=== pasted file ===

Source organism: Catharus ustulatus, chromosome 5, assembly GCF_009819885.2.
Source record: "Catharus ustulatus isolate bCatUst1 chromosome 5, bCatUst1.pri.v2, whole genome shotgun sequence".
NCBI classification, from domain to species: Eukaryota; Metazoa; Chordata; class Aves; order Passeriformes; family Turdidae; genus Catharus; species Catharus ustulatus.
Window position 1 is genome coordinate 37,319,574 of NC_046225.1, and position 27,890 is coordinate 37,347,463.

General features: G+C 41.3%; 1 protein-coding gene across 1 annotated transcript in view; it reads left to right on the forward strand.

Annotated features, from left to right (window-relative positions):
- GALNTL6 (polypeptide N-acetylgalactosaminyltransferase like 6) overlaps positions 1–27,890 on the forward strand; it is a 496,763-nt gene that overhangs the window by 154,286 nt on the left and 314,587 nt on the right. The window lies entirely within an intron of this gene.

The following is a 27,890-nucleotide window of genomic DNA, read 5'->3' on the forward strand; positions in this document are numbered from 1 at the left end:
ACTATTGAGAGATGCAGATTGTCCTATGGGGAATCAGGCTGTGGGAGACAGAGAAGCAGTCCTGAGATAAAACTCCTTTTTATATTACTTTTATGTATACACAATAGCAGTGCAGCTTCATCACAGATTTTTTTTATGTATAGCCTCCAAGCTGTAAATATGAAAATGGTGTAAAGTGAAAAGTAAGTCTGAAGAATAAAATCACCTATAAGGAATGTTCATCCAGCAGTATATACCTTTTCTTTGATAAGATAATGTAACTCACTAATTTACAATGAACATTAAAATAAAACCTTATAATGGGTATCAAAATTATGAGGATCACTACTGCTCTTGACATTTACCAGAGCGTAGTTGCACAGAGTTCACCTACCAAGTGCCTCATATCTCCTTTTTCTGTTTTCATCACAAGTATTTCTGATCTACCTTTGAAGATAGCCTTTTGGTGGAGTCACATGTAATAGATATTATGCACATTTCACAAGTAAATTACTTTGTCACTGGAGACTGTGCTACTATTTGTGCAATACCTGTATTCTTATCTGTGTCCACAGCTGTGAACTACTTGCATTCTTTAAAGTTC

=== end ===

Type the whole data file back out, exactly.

Source organism: Catharus ustulatus, chromosome 5, assembly GCF_009819885.2.
Source record: "Catharus ustulatus isolate bCatUst1 chromosome 5, bCatUst1.pri.v2, whole genome shotgun sequence".
NCBI classification, from domain to species: Eukaryota; Metazoa; Chordata; class Aves; order Passeriformes; family Turdidae; genus Catharus; species Catharus ustulatus.
Window position 1 is genome coordinate 37,319,574 of NC_046225.1, and position 27,890 is coordinate 37,347,463.

General features: G+C 41.3%; 1 protein-coding gene across 1 annotated transcript in view; it reads left to right on the forward strand.

Annotated features, from left to right (window-relative positions):
- GALNTL6 (polypeptide N-acetylgalactosaminyltransferase like 6) overlaps positions 1–27,890 on the forward strand; it is a 496,763-nt gene that overhangs the window by 154,286 nt on the left and 314,587 nt on the right. The window lies entirely within an intron of this gene.

The following is a 27,890-nucleotide window of genomic DNA, read 5'->3' on the forward strand; positions in this document are numbered from 1 at the left end:
ACTATTGAGAGATGCAGATTGTCCTATGGGGAATCAGGCTGTGGGAGACAGAGAAGCAGTCCTGAGATAAAACTCCTTTTTATATTACTTTTATGTATACACAATAGCAGTGCAGCTTCATCACAGATTTTTTTTATGTATAGCCTCCAAGCTGTAAATATGAAAATGGTGTAAAGTGAAAAGTAAGTCTGAAGAATAAAATCACCTATAAGGAATGTTCATCCAGCAGTATATACCTTTTCTTTGATAAGATAATGTAACTCACTAATTTACAATGAACATTAAAATAAAACCTTATAATGGGTATCAAAATTATGAGGATCACTACTGCTCTTGACATTTACCAGAGCGTAGTTGCACAGAGTTCACCTACCAAGTGCCTCATATCTCCTTTTTCTGTTTTCATCACAAGTATTTCTGATCTACCTTTGAAGATAGCCTTTTGGTGGAGTCACATGTAATAGATATTATGCACATTTCACAAGTAAATTACTTTGTCACTGGAGACTGTGCTACTATTTGTGCAATACCTGTATTCTTATCTGTGTCCACAGCTGTGAACTACTTGCATTCTTTAAAGTTC